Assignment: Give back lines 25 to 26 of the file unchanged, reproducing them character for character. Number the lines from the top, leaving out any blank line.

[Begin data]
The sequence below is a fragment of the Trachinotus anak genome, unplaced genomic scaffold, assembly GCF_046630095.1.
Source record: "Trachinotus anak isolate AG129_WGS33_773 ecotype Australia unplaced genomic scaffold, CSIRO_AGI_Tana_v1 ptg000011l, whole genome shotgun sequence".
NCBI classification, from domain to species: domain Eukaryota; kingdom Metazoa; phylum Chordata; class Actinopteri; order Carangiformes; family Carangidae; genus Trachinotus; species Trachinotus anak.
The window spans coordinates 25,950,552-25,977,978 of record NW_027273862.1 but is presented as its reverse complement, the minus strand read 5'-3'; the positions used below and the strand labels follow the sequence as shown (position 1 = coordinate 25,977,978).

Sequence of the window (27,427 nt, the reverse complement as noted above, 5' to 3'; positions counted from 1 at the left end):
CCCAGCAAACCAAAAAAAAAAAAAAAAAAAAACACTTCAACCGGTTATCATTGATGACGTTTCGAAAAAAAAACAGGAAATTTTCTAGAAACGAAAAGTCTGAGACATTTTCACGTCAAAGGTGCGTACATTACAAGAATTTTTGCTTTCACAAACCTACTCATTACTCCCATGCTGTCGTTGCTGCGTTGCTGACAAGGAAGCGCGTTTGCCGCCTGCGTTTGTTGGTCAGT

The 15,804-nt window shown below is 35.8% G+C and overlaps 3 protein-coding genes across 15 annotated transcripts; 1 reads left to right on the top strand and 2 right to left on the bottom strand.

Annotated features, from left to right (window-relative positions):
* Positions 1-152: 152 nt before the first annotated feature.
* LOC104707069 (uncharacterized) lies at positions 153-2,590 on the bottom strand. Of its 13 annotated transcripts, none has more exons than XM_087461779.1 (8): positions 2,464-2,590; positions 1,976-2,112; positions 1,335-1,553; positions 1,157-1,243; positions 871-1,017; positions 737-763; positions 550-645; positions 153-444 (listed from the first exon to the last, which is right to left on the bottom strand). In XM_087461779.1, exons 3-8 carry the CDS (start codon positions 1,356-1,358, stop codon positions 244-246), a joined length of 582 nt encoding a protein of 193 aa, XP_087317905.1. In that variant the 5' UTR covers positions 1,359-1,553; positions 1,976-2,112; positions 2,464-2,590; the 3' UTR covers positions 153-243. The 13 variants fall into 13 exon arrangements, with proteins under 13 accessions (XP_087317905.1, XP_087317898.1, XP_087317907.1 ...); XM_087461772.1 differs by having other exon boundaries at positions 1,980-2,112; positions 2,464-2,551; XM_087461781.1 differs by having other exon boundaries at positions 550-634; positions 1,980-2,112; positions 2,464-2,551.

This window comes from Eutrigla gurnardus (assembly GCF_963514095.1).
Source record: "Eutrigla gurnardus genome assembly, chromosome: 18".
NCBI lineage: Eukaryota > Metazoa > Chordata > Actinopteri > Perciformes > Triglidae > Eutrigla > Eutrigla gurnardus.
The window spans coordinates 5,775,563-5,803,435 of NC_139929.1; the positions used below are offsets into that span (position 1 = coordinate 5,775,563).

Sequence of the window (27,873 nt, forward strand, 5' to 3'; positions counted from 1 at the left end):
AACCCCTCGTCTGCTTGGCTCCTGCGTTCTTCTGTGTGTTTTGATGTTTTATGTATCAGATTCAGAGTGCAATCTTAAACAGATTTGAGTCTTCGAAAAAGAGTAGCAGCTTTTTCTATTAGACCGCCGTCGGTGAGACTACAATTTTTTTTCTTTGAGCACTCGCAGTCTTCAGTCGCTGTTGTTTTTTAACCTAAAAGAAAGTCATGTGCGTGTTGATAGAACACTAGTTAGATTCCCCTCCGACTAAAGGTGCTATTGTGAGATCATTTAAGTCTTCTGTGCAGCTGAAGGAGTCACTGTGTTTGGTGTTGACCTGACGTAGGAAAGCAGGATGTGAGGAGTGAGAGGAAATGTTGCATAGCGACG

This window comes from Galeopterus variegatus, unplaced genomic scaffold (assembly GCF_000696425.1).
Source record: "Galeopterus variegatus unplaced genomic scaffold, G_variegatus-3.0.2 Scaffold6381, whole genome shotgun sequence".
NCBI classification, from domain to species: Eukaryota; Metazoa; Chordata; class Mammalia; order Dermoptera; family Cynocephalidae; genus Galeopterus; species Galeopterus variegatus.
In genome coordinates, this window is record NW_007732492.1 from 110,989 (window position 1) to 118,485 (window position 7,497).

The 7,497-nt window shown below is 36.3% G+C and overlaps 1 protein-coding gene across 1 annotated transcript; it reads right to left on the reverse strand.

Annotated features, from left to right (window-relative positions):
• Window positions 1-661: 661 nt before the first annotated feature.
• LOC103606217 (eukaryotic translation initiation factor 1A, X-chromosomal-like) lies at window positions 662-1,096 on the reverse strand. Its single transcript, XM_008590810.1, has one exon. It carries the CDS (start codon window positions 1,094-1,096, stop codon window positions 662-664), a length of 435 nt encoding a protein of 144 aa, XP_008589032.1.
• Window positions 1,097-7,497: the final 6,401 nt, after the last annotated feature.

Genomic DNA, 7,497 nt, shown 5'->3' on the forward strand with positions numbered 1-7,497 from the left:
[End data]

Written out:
• Window positions 1,097-7,497: the final 6,401 nt, after the last annotated feature.

Genomic DNA, 7,497 nt, shown 5'->3' on the forward strand with positions numbered 1-7,497 from the left: